For many of the 938 former Wood-Mode employees suddenly left without a job, the last two weeks have been a whirlwind of job fairs, filling out unemployment compensation applications and meetings with career coaches.

They’ve also been struggling emotionally as evidenced during a two-hour meeting with nine former company employees Wednesday morning.

Tammy Landis worked in the finishing department for 21 years and was proud to be a member of the “Wood-Mode family” where her husband, Alan, and two generations of his relatives were employed.

She broke down in tears describing in detail what she kept at her specially-ordered workstation and the hundred or so aprons she made to coincide with work outfits.

“I lived and breathed Wood-Mode. I loved my job and took every bit of overtime,” she said. “The day that place closed I didn’t honestly comprehend it. I’ll mourn it like I lost family.” 

Michele Sanders worked at the plant for 22 years, beginning at the age of 17. 

“I grew up in Wood-Mode. I miss those people so much. I worked 10- to 12-hour days,” she said, tears spilling from her eyes. “I don’t know how to move on.”

There were rumors the custom-cabinet manufacturing company was in financial trouble for months leading up to its closure. Despite obtaining a $22.5 million loan and revolving credit two years ago, Wood-Mode struggled to pay its bills “from toilet paper to lumber,” said Paul Hitesman, a former training manager with 22 years experience.

“This isn’t something that happened in the last month,” he said. “We never recovered from the recession, we had outdated equipment and outdated computers. The only thing that kept the plant going was these people and the 930 other employees.”

In a public statement released on the day the plant was closed, Wood-Mode Human Resources Director David Scarr said the closure came about after a deal to sell the company to another firm fell through the week before and Wood-Mode was unable to secure more funding. 

Despite the financial troubles, no one expected the plant would shut down without some forewarning.

Teresa Stroup and her husband, Gary, both worked at the plant for decades and when he suggested in the past year that she look for another place to work after 30 years, she wouldn’t consider it.

“I didn’t want to give up everything I had worked for,” she said.

Now families affected by the closure are canceling planned vacations, visiting food banks, reworking household budgets and collecting unemployment compensation. 

Jennifer Renninger planned to take her 14-year-old on a charter boat ride while vacationing in Erie but has called the whole trip off. 

“I don’t know what the future holds,” she said. 

Sanders said her children, 14 and 7, worry. “My seven-year-old sat by me and asked if we were going to be okay,” she said.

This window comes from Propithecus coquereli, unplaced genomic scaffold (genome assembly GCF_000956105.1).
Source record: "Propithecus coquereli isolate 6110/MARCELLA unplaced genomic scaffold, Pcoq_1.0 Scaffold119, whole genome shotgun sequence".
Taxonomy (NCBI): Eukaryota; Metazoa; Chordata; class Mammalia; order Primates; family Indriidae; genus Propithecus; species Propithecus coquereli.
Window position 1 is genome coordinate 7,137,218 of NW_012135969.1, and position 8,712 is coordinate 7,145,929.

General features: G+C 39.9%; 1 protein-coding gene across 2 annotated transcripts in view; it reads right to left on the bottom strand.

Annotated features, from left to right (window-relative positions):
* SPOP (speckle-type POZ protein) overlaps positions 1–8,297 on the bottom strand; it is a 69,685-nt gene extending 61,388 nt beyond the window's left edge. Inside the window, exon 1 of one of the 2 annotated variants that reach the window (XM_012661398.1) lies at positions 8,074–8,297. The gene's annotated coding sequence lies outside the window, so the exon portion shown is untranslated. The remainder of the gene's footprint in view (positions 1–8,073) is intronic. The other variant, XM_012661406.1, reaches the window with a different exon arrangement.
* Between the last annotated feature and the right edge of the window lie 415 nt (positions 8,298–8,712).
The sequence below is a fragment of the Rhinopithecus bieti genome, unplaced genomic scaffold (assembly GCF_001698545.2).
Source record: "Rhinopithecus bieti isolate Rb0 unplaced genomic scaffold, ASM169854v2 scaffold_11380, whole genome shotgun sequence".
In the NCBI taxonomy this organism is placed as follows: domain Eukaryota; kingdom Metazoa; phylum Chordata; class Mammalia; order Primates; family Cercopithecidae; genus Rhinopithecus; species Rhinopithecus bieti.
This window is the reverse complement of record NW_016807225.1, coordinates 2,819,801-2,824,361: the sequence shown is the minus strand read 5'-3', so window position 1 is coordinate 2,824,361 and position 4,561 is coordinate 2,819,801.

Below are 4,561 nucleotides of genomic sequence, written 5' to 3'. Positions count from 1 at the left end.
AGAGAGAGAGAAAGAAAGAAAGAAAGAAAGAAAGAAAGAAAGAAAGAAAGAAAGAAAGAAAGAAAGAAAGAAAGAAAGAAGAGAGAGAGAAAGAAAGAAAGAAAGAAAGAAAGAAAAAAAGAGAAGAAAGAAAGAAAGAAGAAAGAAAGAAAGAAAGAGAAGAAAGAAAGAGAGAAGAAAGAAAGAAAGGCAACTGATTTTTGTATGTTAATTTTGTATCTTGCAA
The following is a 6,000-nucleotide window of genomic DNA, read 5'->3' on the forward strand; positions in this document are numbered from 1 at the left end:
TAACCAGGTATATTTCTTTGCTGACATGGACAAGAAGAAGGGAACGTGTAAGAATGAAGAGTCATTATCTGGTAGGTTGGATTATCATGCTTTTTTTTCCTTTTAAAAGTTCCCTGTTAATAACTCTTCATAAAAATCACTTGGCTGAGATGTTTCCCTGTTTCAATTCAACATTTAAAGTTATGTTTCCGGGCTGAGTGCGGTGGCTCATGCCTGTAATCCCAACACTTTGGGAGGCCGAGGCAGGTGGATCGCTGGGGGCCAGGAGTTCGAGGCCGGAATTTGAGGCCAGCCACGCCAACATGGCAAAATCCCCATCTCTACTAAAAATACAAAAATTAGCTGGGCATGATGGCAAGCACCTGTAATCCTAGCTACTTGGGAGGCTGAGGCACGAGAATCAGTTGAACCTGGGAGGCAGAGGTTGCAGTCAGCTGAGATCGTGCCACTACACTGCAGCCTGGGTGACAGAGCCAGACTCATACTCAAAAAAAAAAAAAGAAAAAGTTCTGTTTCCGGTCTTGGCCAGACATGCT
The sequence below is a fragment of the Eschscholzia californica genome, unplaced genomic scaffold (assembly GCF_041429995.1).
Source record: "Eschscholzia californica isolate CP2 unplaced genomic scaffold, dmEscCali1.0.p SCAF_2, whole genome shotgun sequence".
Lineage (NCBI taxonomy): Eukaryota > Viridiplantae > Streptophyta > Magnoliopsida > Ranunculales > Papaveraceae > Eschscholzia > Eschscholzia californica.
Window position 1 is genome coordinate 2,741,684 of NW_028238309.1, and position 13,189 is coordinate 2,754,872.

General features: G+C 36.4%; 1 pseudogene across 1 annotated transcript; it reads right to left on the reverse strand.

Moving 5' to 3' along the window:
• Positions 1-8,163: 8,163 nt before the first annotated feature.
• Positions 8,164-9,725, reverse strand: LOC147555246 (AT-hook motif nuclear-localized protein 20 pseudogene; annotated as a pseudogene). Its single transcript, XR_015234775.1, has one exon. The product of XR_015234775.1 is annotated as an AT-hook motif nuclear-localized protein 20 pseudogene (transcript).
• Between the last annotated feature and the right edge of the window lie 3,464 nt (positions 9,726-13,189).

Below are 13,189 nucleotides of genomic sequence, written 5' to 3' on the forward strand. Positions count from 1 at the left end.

The company shut down has “ruined so many lives,” said Mike Brosius, who worked at the plant “33 years minus six days. I never called off sick. I was committed to the job.”  

They’re trying to pull it together for loved ones and are finding comfort in keeping in touch with one another on the Wood-Mode Facebook page administered by Brian Wilson where they share information about job fairs, medical insurance, rumors about possible plant reopenings and personal tidbits.

“All of our lives and hearts were in this company,” Wilson said.

Sadness turns to ire when they talk about how they were informed they were being put out of work. 

Late on the afternoon of Monday, May 13, most of the employees were finishing their shifts when they were called together by supervisors — some visibly emotional — and each handed a letter announcing the immediate closure.

HItesman said he was notified by Scarr who told him bluntly, “You’re done.”

Four days later, on the evening of Friday, May 17, they received an email informing them that all medical, dental, vision and other insurance was being canceled that night.

“The Gronlunds have yet to make a statement or say ‘thank you,’” said Sanders, referring to Wood-Mode owners, Brooks Gronlund, president and chief operating officer, and his father, Robert Gronlund, chairman and CEO. “We got a letter and an email and both were signed by David Scarr. (The Gronlunds) didn’t even have the decency to sign it.”

Like many who lost their jobs, Anna Snyder, a 19-year employee, said she would just like to hear the owners for whom they worked so hard for so many years take responsibility.

“Just say something,” she said.

“Arrogance” was at the root of the company failure, said Tammy Heeter, a 19-year employee. “At the end of the day, it was the employees that sacrificed and had all the integrity.”

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